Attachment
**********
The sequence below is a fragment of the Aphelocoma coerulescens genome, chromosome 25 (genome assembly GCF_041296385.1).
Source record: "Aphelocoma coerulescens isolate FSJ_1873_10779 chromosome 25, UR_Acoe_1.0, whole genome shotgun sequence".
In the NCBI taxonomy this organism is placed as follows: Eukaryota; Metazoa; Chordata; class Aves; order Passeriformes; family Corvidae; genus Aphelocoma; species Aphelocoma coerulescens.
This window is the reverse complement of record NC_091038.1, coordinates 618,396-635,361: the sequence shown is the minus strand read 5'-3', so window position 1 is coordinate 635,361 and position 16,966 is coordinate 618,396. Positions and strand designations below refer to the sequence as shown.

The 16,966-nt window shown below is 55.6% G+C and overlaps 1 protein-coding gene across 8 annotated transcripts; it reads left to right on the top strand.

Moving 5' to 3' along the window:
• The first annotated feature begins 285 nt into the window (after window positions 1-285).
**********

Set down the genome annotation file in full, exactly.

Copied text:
The sequence below is a fragment of the Aphelocoma coerulescens genome, chromosome 25 (genome assembly GCF_041296385.1).
Source record: "Aphelocoma coerulescens isolate FSJ_1873_10779 chromosome 25, UR_Acoe_1.0, whole genome shotgun sequence".
In the NCBI taxonomy this organism is placed as follows: Eukaryota; Metazoa; Chordata; class Aves; order Passeriformes; family Corvidae; genus Aphelocoma; species Aphelocoma coerulescens.
This window is the reverse complement of record NC_091038.1, coordinates 618,396-635,361: the sequence shown is the minus strand read 5'-3', so window position 1 is coordinate 635,361 and position 16,966 is coordinate 618,396. Positions and strand designations below refer to the sequence as shown.

The 16,966-nt window shown below is 55.6% G+C and overlaps 1 protein-coding gene across 8 annotated transcripts; it reads left to right on the top strand.

Moving 5' to 3' along the window:
• The first annotated feature begins 285 nt into the window (after window positions 1-285).